Wade, L. (2016). Colombia peace deal blow dismays ecologists. Science 354:271. doi: 10.1126/science.354.6310.271

PubMed Abstract | CrossRef Full Text | Google Scholar

Wade, L. (2018). Colombian Scientists Race to Study Once-Forbidden Territory Before it is Lost to Development—or New Conflict. Available online at:

Wang, M. T., and Degol, J. (2013). Motivational pathways to STEM career choices: using expectancy-value perspective to understand individual and gender differences in STEM fields. Dev. Rev. 33, 304–340. doi: 10.1016/j.dr.2013.08.001

PubMed Abstract | CrossRef Full Text | Google Scholar

WCRWC, (2003). Displaced and Desperate: Assessment of Reproductive Health for Colombia's Inter-Nally Displaced Persons. Available online at:

Wills, E. (2007). Inclusión sin Representación: La Irrupción Política de las Mujeres en Colombia 1970-2000. Bogot: Grupo Editorial Norma.

Wood, J. T. (1994). “Gendered media: the influence of media on views of gender,” in Gendered Lives: Communication, Gender, and Culture, ed J. T. Wood (Belmont, CA: Wadsworth), 231–244.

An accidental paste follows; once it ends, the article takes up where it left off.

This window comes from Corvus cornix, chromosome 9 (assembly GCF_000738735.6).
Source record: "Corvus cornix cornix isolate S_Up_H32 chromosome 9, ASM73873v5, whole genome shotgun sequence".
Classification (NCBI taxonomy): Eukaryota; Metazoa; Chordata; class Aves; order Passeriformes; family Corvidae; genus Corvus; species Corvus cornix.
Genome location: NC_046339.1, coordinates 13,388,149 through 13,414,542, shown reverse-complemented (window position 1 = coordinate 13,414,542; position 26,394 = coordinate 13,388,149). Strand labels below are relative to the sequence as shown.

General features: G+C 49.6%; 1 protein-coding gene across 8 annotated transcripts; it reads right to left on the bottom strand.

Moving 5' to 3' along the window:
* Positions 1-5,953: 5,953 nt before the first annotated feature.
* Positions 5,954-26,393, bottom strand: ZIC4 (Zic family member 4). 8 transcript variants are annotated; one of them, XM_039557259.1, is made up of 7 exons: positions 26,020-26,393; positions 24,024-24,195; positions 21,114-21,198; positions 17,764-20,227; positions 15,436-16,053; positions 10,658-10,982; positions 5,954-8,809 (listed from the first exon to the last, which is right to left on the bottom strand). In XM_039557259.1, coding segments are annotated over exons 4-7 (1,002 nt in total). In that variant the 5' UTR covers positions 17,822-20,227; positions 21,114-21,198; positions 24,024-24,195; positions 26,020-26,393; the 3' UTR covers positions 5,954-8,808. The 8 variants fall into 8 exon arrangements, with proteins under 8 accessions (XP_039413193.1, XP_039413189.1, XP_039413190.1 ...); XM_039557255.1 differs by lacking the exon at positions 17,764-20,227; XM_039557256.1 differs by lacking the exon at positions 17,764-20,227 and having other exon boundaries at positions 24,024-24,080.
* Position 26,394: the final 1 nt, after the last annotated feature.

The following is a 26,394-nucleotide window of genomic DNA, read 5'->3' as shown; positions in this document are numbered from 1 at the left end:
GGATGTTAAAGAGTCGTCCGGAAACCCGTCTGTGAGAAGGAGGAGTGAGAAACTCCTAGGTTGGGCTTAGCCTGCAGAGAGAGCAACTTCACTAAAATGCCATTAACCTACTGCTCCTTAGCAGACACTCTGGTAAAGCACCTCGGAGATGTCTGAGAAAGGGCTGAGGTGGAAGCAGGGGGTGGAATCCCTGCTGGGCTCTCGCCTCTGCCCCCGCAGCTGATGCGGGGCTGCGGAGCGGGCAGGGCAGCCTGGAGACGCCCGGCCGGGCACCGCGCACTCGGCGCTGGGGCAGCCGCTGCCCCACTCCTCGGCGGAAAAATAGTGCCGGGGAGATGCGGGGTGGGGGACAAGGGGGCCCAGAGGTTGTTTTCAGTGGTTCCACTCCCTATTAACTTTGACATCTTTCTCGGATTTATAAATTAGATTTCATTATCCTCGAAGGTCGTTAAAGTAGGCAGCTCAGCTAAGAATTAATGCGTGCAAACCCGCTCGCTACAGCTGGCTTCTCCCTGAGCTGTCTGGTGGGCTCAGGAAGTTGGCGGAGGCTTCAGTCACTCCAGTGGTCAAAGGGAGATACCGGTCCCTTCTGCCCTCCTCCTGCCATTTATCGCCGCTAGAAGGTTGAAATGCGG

Google Scholar

Wright, C. A., and Wright, S. D. (1987). The role of mentors in career development of young professionals. Fam. Relat. 36, 204–208. doi: 10.2307/583955

CrossRef Full Text | Google Scholar

Xie, Y., and Shauman, K. A. (1998). Sex differences in research productivity. New evidence about an old puzzle. Am. Sociol. Rev. 63, 847–870. doi: 10.2307/2657505

CrossRef Full Text | Google Scholar

Keywords: Colombia, gender equality, women, science, career

Citation: Franco-Orozco CM and Franco-Orozco B (2018) Women in Academia and Research: An Overview of the Challenges Toward Gender Equality in Colombia and How to Move Forward. Front. Astron. Space Sci. 5:24. doi: 10.3389/fspas.2018.00024

Received: 19 March 2018; Accepted: 10 July 2018;
Published: 03 August 2018.

Edited by:

Jennifer Lynn Ross, University of Massachusetts Amherst, United States

Reviewed by:

Vianney Gimenez-Pinto, University of Pennsylvania, United States
Emanuela Del Gado, Georgetown University, United States

Copyright © 2018 Franco-Orozco and Franco-Orozco. This is an open-access article distributed under the terms of the Creative Commons Attribution License (CC BY). The use, distribution or reproduction in other forums is permitted, provided the original author(s) and the copyright owner(s) are credited and that the original publication in this journal is cited, in accordance with accepted academic practice. No use, distribution or reproduction is permitted which does not comply with these terms.

*Correspondence: Bárbara Franco-Orozco,

Shared first authorship